When reading the press surrounding Kill Your Darlings, you could have been forgiven for thinking it was a movie all about Harry Potter having bum sex. Half the questions Daniel Radcliffe and director John Krokidas were asked seemed to be about the sex scene. However that’s only a very small part of the movie, and while Radcliffe does indeed get bummed, it’s merely part of a montage rather than anything with a big fanfare.
The movie is actually about some of the Beat generation writers and their brethren before they became well known, following one of the infamous events that helped shape who they were. Radcliffe plays Allen Ginsberg, who would go on to be the openly gay man behind the wonderful Howl. He heads to Columbia University, where he immediately riles against the college’s old fashioned attitude to literature and poetry.
He’s drawn to Lucien Carr (Dane DeHaan), a young man whose rebellious spirit – and good looks – seem to offer Allen what he’s looking for. Carr appears to offer something new, throwing out the straitjacket of tradition and offering a way forward, both personally for Ginsberg’s burgeoning homosexuality, and in his art. Through Lucien, Ginsberg meets the likes of William Burroughs (Ben Foster) and Jack Kerouac (Jack Huston), who are just starting to find their voice and create their own counterculture.
Then there’s David Kammerer (Michael C. Hall), a rather rarefied man who seems to like to keep young people around so they can fawn over his cultured airs. However it soon becomes apparent there’s something a little darker to him than that. He immediately dislikes Ginsberg, seeing him as a threat to his relationship with Carr – a relationship whose boundaries are confused and ill-defined.
Kammerer is infatuated with Carr, something Lucien somewhat fosters so that he can get the older man to write his essays for him. However Kammerer’s obsession eventually leads to dangerous places, as while Lucien thinks he has everyone wrapped around his finger, Kammerer isn’t about to be brushed aside without a fight. Through this, Ginsberg begins to realise that Carr may be more mouth than truth.
Kill Your Darlings is undoubtedly a very interesting movie, taking us into the early lives of some of the most important literary figures of the 20th Century. However it also knows it has a problem. No one knows the absolute truth of what happened between Carr and Kammerer. Lucien in particular is an oddly nebulous figure – so involved in the early days of the Beat generation (Ginsberg initially dedicated Howl to him, until Carr asked him not to), but whose role and actions have never fully been explained – and nor could they without pretending things were much simpler than they were.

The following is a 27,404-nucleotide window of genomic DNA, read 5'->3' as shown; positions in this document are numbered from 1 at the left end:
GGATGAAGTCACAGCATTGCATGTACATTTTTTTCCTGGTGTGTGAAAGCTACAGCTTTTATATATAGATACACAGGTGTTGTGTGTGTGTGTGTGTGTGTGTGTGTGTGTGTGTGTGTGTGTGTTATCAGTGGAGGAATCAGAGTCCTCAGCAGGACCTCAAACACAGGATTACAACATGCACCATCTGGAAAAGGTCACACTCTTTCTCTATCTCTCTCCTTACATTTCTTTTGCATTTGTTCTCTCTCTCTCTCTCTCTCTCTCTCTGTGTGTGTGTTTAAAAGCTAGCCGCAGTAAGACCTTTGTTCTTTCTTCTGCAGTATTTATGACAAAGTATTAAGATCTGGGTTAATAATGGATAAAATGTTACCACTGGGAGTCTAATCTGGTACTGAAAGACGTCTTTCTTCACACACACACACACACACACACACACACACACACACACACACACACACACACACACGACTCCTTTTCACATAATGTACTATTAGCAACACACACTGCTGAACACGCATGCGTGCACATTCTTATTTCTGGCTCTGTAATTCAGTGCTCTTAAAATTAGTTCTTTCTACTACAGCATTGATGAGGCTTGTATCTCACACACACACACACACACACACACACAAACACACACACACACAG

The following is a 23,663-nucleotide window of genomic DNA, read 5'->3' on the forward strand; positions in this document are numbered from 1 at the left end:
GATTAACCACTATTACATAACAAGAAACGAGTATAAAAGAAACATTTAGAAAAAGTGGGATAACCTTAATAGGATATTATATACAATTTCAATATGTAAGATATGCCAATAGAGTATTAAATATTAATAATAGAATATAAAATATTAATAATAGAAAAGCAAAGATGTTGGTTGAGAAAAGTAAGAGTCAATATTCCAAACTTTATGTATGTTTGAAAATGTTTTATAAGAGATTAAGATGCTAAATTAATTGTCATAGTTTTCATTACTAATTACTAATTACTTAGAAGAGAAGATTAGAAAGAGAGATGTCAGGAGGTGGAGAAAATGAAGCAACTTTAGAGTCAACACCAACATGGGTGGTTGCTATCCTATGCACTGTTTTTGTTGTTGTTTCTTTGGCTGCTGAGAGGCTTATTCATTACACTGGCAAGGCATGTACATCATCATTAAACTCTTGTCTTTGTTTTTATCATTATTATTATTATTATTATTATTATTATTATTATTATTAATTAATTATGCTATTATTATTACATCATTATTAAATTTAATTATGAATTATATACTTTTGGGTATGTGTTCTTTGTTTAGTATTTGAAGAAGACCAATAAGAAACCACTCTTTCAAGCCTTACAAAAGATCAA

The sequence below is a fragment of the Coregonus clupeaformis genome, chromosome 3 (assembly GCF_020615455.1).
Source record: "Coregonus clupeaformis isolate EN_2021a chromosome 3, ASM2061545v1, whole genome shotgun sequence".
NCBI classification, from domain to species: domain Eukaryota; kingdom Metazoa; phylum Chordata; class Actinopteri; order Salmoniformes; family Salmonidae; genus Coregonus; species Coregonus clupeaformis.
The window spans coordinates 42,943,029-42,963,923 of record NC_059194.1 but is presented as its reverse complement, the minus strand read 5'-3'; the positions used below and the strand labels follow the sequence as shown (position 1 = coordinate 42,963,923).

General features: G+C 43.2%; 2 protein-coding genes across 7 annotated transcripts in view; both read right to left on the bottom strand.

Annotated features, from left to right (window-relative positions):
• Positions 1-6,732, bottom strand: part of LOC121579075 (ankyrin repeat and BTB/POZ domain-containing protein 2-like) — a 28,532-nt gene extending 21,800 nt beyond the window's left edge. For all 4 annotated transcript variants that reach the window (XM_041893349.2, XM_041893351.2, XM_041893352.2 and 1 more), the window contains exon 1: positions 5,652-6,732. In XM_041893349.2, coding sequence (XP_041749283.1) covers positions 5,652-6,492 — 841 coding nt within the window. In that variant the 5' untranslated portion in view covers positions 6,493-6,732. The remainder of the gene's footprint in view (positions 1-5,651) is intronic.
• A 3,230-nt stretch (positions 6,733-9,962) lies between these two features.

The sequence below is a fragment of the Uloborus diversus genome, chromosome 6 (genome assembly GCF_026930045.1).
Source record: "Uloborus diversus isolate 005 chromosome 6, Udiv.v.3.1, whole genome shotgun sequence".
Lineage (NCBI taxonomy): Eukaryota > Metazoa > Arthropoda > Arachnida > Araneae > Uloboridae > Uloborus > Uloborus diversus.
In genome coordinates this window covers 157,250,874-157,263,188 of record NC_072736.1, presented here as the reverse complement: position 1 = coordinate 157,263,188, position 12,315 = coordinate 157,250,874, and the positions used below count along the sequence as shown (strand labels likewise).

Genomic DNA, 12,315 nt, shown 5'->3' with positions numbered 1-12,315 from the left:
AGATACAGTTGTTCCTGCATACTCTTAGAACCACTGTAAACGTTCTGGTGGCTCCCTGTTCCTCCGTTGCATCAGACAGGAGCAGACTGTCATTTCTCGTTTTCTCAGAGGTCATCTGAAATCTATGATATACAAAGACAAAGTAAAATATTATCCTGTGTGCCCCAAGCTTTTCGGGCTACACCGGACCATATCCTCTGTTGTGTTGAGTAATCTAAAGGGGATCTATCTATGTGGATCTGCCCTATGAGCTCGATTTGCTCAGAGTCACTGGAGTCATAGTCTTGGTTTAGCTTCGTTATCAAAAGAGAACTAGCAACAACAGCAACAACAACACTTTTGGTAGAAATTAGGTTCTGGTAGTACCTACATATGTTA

Many movies would simply pick the most dramatic version and go for that, but Kill Your Darlings wants to acknowledge the difficulties surrounding the truth – which is more than fitting considering the amount of discussion there’s been about how much of the Beat generation’s writings reflect an objective truth and how much subjective. However it’s a tactic some will find frustrating, as rather than saying ‘this is what happened, and why’, it offers various possibilities, all of which serve the needs of a particular character at that point in their lives, and which they may know is a convenient fabrication even as they say it.
That’s particularly true when Carr’s best chance of beating a major criminal charge is by painting gay people as evil, predatory and that violence against them is perfectly reasonable, despite his own seemingly fungible sexuality. Indeed it was his legal defence and later refusal to fully discuss what happened that has obscured the truth of what occurred more than anything else.
It’s an interesting way of doing things but does mean you’ll come away with more questions than you went in with. It also ensures that if you like your movies to tell you what to think, you may have a few problems with Kill Your Darlings.
Radcliffe is very good, and it’s an interesting yet very smart choice to tell the story through his Ginsberg’s eyes, making him the central figure even though he was a somewhat unwitting figure in what happened. The former Harry Potter also does a better job at playing gay than many actors – not that he’s engaging in camp stereotypes or anything, but he realises that people aren’t just gay in the bedroom, but neither is their entire existence about their sexuality. Dane DeHaan meanwhile is very good in a pretty difficult role, simply because he has to play somebody who could be so many different things all at once.
Overall Verdict: Kill Your Darlings is a little frustrating, but because it’s dealing with something where the truth is so subjective and obscured (not least by the institutionalised homophobia of the age), that’s how it ought to be. It may not be a simple story, but it is a fascinating exploration of both the joyful rebellion and darkness that helped give birth to the Beat generation.
Reviewer: Tim Isaac